Months passed. That crazy barking curse contributed to my decision to get out of Los Angeles and move back east. I would love to say that I finally spotted a black and gray German Shepherd poised on the roof of the Church of Scientology, untouchable, clamoring mercilessly from his rampart. But life is rarely so artful, so ludicrous. All I have is this mysterious aural virus in my memory.
Molly is barely under her own dress today. The teeth in her mouth biting air, the teeth in her zipper biting hair. Twisted tired. Too much time in the tub tonight. Maybe it was that small thimble of gin (and then agin) Je besoined just a petit puddle to dit what je need to ecrite in mon lettre pour mon hot piment. Pour. Poor you.
Mon coco, my chou,
Today, our neighbor left a cake (de beurre) on the doorstep. In the rain.
Stoop, troops. Seal six, steal sex. It’s ashes, asses, all fall down. Fingery mess. Ring me round the rosey, something about a candlestick, a baker, my butcher’s a maker. I’ve never pulled out a plum . Confections, confessions. I ate wet cake.
Nous avons le beurre et l'argent du beurre,
Photograph by David Secombe, via Esoteric London
Hello, Best American Poetry World! I guest-blogged here a couple of years ago and am delighted to be asked back.
Last time I spent my week developing a little theme about a particular strain of "formalist" (though we don't really call it that here) poetry in England that emanates, if you trace it back, from the old vaudeville-style (for want of a better comparison) music hall tradition. That was fun, and included some YouTube work, and amusing photos.
This time I was thinking about micro-reviews of some UK poets, and I still plan to do that; but I see that Todd Swift has pipped me to the post with an excellently comprehensive roundup of some current poets over here. So I'm going to go straight in on an up note, spreading cheer around me like a veritable Jonny Appleseed.
The big news in the UK right now is a cataclysmic government spending review, announced last Wednesday, which stripmines the UK's public purse of over 20% - the biggest cuts since 1918. That's the umbrella figure; the details are just too horrifying to go into, whether or not you agree that radical action was necessary to deal with the (banker-induced) deficit. Even PriceWaterhouseCoopers, the gigantic corporate consultancy firm, predicts a possible million jobs lost. (And England is smaller than New England.) So it's very scary, and that's before you talk about the services that will be cut. But I'm not here to talk politics. What I want to do - or have to do, really - is to ruminate on how, in a daily, practical way, poetry (and one's almost mystical belief in its power) will coalesce in this brave new world.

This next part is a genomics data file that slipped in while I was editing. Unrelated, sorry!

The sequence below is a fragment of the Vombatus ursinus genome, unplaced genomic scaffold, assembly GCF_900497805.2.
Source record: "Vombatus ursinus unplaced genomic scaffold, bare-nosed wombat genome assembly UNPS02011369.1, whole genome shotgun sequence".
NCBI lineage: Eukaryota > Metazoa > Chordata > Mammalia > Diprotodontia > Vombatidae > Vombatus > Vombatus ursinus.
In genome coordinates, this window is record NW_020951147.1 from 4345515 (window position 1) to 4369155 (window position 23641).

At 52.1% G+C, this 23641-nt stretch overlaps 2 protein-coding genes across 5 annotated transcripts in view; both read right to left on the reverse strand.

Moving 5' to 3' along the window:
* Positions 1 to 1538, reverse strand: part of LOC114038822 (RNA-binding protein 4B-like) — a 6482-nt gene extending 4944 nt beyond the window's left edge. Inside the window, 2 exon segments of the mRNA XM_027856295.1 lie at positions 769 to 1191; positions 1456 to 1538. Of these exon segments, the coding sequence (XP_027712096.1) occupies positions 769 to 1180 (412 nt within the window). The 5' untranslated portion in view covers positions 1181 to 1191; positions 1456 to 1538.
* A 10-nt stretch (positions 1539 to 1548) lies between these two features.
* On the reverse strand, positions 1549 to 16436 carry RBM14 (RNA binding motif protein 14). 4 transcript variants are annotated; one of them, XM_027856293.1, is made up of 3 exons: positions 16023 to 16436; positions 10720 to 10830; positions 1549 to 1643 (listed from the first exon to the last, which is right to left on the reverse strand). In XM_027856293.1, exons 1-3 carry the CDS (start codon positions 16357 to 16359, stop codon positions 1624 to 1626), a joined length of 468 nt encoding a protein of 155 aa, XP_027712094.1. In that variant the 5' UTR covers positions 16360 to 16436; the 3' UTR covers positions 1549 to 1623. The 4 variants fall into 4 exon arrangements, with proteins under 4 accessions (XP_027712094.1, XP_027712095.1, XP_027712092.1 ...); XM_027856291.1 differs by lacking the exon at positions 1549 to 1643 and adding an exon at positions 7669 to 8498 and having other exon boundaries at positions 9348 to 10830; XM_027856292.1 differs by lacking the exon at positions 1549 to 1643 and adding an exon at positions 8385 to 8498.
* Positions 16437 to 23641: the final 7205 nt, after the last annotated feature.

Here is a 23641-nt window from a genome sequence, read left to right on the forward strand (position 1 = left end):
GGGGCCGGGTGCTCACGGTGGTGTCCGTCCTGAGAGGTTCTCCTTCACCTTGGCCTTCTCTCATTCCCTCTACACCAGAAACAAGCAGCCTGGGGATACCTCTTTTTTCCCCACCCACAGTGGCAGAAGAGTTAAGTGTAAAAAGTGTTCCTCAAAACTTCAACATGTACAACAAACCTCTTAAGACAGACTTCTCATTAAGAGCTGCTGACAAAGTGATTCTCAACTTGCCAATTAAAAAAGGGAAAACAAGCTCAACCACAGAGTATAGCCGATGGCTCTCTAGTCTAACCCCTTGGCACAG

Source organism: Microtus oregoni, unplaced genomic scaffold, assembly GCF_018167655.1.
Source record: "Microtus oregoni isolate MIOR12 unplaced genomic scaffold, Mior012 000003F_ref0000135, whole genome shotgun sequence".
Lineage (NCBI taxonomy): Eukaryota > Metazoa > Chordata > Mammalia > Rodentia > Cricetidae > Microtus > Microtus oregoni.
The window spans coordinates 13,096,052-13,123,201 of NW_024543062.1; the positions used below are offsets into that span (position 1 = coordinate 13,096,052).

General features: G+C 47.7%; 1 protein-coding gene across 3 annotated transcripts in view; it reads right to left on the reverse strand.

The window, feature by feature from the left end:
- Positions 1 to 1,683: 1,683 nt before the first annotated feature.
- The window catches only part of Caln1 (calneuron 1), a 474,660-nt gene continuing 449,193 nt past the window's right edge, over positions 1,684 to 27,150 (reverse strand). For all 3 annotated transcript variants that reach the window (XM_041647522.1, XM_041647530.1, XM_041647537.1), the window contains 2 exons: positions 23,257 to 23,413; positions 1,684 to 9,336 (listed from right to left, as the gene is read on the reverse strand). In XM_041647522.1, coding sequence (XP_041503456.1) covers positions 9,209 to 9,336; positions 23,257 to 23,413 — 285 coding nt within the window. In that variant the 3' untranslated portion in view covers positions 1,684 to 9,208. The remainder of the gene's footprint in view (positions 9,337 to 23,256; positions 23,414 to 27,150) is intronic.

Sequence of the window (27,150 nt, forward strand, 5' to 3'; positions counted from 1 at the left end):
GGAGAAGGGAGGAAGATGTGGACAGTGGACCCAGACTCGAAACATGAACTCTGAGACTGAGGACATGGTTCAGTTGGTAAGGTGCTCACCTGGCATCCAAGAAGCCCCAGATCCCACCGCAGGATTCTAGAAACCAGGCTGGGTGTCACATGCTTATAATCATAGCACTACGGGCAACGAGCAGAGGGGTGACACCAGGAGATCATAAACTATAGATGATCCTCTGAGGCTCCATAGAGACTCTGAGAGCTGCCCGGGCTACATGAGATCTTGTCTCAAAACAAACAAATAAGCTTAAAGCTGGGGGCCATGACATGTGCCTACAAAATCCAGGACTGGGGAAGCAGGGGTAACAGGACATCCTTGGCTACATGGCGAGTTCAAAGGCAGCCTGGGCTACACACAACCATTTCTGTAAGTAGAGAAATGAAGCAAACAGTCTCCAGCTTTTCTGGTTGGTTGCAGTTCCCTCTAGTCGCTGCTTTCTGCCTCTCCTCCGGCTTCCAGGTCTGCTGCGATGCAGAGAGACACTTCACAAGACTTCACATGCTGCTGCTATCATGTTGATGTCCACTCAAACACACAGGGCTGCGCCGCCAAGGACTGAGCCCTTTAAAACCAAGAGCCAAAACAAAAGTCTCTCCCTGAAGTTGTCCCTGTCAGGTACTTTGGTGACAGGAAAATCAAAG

Slumming has a fascinating history as a slang term. According to the Oxford English Dictionary, in 1839, it meant “passing bad money,” but by the 1880s, it had taken on its present-day denotation of visiting poor neighborhoods “esp. for charitable or philanthropic purposes.” I’m going to take issue with that part of the OED’s definition, the purpose. To begin with, the illustrative quotation right next to it, from 1884, reads, “I am not one of those who have taken to ‘slumming’ as an amusement,“ suggesting an entirely different and uncharitable purpose: doing it for fun. Slumming has always seemed on its surface to be connected to class consciousness, like the reform-minded muckraking journalism of the Late Victorian period exposing corruption in high places, or like ecotourism today, but those are essentially documentary endeavors, interested in fact-finding and, for all their ideological overlays, open to new information.
Slumming, on the other hand, seeks thrills, not social change, and gets there by exploiting the existing social order. It’s only amusing to visit a slum if you can leave. The second illustrative quotation in the OED is from 1894: “Slumming had not become the fashion at that time of day,” and that one, too, emphasizes the superficiality of the act. “Fashion,” not philanthropy, is the prime motive here, which makes perfect sense going back to slumming’s earliest incarnation as slang for counterfeiting. The slummer pretends to be poor, but isn’t really. Both quotations suggest slumming is a counterfeit of caring about the economic misfortunes of others, a pose more attuned to Decadence than altruism.